The Russian Skating Union on Tuesday fired the country’s South Korean short track speed skating national team coach over alleged secretive and cruel training methods that “risked the health” of Russia’s top skaters.
Jang Kwon-ok began to coach the Russian national team in the summer of 2010 after taking the United States team - where he was affectionately known as “Jimmy Jang” - through the Vancouver Olympics.
In the time since, the Russian Skating Union alleged in a website statement, Jang and two assistants “have in different ways tried to subordinate the athletes and monopolize the training base.”
It all culminated in an impasse after a training session in Salt Lake City at the end of last week, when one of Jang’s assistants, Choi Kwang-bok, ordered a recovering Russian skater to do 30 extra laps for adopting a bad posture, the union said.
The head of the Russian coaching staff Anatoly Brasalin canceled the punishment, prompting a protest from Jang, who refused to continue training while Brasalin was still in a job.
The union sided with Brasalin, saying Jang’s methods “could have had unfortunate consequences” for the skater involved, who wasn’t named.
“In a crude transfer of the Korean methodology onto our soil we risked losing all our talented athletes through injury or health problems,” the union said. “We couldn’t leave the team unsupervised. It was necessary to keep control of the Korean coaches all the time.”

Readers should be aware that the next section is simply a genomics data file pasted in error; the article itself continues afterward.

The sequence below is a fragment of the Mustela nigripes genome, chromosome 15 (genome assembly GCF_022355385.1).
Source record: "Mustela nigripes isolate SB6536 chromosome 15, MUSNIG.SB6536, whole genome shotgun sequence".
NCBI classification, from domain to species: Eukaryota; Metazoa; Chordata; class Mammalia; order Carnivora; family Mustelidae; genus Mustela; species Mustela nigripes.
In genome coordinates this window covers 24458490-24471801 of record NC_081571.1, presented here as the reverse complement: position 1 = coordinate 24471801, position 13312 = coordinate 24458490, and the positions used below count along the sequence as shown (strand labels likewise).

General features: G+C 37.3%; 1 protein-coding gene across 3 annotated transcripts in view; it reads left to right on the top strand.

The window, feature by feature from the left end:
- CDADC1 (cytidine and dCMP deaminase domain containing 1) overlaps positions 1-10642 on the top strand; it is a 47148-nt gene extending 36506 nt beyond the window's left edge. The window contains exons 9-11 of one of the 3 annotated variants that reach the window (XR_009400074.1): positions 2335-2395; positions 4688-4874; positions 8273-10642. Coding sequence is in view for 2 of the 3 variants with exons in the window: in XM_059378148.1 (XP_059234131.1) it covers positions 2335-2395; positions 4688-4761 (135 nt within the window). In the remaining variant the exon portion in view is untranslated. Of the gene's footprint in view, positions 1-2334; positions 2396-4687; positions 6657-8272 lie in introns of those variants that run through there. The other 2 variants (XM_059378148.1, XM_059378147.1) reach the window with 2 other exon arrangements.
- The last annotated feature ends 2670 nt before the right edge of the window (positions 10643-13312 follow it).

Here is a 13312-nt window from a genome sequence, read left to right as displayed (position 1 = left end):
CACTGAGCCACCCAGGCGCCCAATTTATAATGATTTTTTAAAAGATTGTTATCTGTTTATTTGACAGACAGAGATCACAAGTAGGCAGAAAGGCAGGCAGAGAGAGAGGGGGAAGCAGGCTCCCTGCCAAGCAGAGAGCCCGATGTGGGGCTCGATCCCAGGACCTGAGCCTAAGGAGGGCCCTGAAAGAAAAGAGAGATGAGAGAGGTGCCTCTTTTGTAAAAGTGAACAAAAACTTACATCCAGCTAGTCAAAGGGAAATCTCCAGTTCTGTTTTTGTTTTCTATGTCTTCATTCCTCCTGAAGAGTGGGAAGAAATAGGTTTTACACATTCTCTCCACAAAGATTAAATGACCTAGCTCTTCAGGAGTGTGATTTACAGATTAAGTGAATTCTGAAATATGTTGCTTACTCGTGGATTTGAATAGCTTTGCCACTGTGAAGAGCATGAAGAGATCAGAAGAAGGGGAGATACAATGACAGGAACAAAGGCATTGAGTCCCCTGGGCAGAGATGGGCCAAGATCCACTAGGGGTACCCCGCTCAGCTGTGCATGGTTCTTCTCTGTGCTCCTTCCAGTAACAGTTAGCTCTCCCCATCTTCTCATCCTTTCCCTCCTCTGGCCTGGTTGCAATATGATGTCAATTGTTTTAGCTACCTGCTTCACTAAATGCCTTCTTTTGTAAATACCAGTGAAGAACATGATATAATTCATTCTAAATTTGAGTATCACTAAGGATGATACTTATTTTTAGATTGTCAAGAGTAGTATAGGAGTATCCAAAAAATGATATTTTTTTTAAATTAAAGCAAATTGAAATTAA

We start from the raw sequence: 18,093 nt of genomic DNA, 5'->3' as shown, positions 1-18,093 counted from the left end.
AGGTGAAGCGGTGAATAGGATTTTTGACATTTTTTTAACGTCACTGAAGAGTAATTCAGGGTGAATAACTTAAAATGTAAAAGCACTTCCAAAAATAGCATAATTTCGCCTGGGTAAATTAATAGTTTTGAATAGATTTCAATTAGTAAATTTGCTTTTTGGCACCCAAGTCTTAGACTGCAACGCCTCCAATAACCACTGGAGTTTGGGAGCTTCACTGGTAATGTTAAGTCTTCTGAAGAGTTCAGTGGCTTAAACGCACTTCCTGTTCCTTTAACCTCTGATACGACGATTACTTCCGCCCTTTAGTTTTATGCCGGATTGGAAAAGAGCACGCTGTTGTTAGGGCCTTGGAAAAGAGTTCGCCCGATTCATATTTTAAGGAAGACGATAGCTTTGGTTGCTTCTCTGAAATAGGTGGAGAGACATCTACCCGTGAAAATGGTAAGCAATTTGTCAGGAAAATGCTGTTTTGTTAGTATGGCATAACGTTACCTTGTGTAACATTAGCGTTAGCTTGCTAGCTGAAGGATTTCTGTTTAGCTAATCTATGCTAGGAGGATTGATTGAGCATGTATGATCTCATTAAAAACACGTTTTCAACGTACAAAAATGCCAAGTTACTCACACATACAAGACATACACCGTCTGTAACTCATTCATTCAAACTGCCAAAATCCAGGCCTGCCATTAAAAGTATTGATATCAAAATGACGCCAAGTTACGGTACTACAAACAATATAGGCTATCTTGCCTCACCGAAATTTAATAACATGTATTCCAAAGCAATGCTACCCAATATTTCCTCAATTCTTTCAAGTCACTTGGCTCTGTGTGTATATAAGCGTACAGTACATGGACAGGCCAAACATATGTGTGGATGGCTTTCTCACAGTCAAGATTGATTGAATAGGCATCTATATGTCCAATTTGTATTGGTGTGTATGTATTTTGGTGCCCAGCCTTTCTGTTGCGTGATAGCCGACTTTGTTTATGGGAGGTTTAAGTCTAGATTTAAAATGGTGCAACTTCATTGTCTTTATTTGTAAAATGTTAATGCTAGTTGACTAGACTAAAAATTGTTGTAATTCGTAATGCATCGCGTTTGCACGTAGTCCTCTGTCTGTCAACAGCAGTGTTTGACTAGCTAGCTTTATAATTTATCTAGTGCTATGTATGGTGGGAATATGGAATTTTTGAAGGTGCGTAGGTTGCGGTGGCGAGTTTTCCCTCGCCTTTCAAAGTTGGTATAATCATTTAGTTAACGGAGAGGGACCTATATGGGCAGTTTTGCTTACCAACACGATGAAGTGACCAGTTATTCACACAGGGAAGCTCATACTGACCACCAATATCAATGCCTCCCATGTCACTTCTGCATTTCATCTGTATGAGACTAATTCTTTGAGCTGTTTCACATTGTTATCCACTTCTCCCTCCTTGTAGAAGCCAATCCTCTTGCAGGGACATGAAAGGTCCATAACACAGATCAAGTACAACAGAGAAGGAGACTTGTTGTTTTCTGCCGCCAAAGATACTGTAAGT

“Despite many injuries to the athletes, they continued working with the national team according to the Korean formula ‘he who survives will be the champion,” and “categorically refused to share the secrets of preparing the equipment with the Russian coaches,” the statement said.
Jang’s presence in Russia was thought to be instrumental to the decision of South Korea’s three-time Olympic gold medalist Ahn Hyun-Soo to represent the country in international competition, an announcement he made in August.
The Russian Skating Union’s president Aleksei Kravtsov insisted that Jang’s departure would have no impact on Ahn’s future as a Russian athlete. Ahn had an individual training program and wasn’t under Jang’s tutelage, Kravtsov said.
After a reasonably successful skating career Jang retired in 1990 to coach the South Korean national team. He had other coaching jobs in Korea, before finding work in Australia and then the United States, where he became head short track speed skating coach in 2002.
Jang couldn’t be reached for comment.